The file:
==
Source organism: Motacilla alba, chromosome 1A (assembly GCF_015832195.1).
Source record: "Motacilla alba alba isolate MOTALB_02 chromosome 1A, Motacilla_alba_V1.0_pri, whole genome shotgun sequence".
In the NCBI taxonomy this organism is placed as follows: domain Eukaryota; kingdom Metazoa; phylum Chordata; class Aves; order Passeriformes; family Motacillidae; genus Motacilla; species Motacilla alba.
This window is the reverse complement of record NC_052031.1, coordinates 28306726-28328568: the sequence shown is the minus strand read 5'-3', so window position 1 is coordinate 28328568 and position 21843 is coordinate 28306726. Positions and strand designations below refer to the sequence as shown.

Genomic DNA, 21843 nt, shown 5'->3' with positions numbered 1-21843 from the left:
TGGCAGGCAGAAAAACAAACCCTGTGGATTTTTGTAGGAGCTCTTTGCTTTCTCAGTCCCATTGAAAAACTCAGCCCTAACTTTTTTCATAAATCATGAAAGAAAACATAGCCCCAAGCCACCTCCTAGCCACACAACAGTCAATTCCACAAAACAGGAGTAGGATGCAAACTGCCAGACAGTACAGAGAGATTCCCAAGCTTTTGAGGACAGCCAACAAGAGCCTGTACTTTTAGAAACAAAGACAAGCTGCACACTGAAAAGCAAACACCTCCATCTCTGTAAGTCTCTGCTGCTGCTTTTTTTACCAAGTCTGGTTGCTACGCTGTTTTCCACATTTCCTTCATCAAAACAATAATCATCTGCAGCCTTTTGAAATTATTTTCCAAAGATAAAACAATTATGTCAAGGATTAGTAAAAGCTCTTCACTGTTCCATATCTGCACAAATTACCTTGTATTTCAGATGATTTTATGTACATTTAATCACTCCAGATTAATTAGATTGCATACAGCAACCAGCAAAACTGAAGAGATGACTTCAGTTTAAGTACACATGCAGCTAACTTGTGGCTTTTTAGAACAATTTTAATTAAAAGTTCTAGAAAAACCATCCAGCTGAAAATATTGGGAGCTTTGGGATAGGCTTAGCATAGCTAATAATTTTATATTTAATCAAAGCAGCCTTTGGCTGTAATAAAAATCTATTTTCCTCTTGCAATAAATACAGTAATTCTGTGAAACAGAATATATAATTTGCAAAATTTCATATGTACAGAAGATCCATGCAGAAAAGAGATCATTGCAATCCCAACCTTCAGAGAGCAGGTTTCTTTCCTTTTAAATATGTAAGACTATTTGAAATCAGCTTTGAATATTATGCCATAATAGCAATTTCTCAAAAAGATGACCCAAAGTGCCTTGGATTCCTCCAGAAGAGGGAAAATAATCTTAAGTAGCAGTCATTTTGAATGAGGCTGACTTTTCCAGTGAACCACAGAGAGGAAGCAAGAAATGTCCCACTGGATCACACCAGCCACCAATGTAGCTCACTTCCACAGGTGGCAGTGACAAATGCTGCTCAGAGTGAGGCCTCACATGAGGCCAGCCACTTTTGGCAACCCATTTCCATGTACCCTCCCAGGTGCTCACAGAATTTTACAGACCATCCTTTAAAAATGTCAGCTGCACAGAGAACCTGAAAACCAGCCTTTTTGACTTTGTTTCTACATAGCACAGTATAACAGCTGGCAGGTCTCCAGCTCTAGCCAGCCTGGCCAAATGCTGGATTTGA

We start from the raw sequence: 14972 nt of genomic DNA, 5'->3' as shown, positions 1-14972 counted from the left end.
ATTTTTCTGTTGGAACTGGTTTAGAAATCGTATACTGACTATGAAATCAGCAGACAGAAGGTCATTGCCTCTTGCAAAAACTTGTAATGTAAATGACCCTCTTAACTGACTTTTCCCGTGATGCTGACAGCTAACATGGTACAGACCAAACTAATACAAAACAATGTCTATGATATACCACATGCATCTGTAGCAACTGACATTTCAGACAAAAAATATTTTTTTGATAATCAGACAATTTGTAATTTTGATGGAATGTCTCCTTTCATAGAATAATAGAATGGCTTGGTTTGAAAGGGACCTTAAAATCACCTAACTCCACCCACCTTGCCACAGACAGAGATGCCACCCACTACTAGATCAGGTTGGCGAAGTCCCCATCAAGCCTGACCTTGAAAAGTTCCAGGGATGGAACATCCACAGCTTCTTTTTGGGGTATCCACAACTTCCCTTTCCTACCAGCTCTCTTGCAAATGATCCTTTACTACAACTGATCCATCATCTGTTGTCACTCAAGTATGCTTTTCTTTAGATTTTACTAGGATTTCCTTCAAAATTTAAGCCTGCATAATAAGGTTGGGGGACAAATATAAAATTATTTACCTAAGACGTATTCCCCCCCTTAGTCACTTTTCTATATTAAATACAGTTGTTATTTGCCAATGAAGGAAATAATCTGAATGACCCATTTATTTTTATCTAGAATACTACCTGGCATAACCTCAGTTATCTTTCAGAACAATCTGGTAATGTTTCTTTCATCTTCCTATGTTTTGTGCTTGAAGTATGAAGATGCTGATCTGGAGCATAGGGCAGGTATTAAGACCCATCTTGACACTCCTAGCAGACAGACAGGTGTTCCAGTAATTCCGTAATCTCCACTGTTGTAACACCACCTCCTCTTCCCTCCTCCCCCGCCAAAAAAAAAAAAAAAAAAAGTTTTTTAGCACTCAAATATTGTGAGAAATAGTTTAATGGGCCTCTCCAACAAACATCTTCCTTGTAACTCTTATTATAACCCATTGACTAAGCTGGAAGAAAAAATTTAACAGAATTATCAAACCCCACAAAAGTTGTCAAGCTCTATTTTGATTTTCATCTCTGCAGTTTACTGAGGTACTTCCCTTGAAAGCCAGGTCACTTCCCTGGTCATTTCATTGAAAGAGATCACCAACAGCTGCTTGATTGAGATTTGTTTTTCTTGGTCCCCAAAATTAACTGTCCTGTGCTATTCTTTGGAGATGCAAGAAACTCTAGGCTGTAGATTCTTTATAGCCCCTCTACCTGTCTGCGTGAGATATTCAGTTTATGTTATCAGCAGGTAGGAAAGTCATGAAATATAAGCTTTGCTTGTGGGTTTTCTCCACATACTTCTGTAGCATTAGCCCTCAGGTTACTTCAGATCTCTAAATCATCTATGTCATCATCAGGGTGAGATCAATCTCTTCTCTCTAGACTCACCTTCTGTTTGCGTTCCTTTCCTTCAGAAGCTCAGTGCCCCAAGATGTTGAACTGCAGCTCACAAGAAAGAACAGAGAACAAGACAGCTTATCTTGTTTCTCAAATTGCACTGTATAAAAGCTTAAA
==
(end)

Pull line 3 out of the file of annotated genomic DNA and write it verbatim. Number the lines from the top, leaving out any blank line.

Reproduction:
In the NCBI taxonomy this organism is placed as follows: domain Eukaryota; kingdom Metazoa; phylum Chordata; class Aves; order Passeriformes; family Motacillidae; genus Motacilla; species Motacilla alba.